I enjoyed X-Men: Days of Future Past, Bryan Singer's return after a decade-long absence to the surprisingly resilient superhero franchise he originated. This movie is based on a 1981 story from The Uncanny X-Men comic book that I first read when it was reprinted in probably 1989 or 1990.
The movie alters the tale as necessary to unite the cast of 2011's 60s-set X-Men: First Class with the players from the earlier X-pictures, set in the present day -- or rather, as a title card at the top of 2000's X-Men tells us, "the not-too-distant future." I'd feared this timeline-straddling -- Days of Future Past is set in some unspecified year in the 2020s, -ish, and in 1973 -- might make the movie as dull and incoherent as the Star Wars prequels, but it's funny and light on its feet.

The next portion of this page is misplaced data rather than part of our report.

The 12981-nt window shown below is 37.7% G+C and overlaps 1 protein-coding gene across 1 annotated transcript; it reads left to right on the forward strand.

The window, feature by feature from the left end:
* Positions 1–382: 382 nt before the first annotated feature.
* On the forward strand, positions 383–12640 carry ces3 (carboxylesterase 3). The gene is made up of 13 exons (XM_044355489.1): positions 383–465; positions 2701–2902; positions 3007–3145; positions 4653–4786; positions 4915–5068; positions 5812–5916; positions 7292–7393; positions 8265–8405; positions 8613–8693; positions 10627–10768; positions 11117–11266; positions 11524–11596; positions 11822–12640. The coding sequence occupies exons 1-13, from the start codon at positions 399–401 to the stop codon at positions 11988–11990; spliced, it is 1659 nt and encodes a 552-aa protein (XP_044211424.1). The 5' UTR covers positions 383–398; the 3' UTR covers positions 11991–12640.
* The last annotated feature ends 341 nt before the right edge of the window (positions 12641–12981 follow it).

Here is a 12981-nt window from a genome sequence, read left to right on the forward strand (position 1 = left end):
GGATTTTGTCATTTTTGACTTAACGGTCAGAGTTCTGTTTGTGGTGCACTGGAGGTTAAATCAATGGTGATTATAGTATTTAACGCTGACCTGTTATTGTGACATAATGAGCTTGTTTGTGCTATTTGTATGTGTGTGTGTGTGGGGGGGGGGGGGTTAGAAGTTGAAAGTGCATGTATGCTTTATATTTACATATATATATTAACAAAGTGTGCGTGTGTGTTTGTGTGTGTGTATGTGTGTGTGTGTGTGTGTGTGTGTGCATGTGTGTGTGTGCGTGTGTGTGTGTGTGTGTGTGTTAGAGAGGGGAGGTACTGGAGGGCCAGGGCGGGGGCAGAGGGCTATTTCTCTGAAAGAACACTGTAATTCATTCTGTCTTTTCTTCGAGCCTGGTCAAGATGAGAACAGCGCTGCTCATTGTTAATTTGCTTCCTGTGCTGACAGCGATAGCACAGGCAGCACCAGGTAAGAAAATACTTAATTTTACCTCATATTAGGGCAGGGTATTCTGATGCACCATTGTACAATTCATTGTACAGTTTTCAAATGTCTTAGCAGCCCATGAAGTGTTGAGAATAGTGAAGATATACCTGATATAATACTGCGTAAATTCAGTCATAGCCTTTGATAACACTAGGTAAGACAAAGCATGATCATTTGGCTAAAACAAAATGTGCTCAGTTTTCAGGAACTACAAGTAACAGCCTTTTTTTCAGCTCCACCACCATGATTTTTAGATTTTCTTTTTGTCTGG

This time-travel movie triggered some sympathetic time-travel on my part. I bought my first issue of X-Men in the summer of 1988, and I stuck with the title for about four years after that. Since then, I've looked in on the X-Men infrequently, whenever I've heard that Grant Morrison or Joss Whedon or Matt Fraction was up to something interesting with them.
Anyway. For NPR, some ruminations on how time-travel helps to keep long-running movie franchises fresh.
SEE ALSO: Another thing I wrote for NPR, about a quite different time-travel flick last year.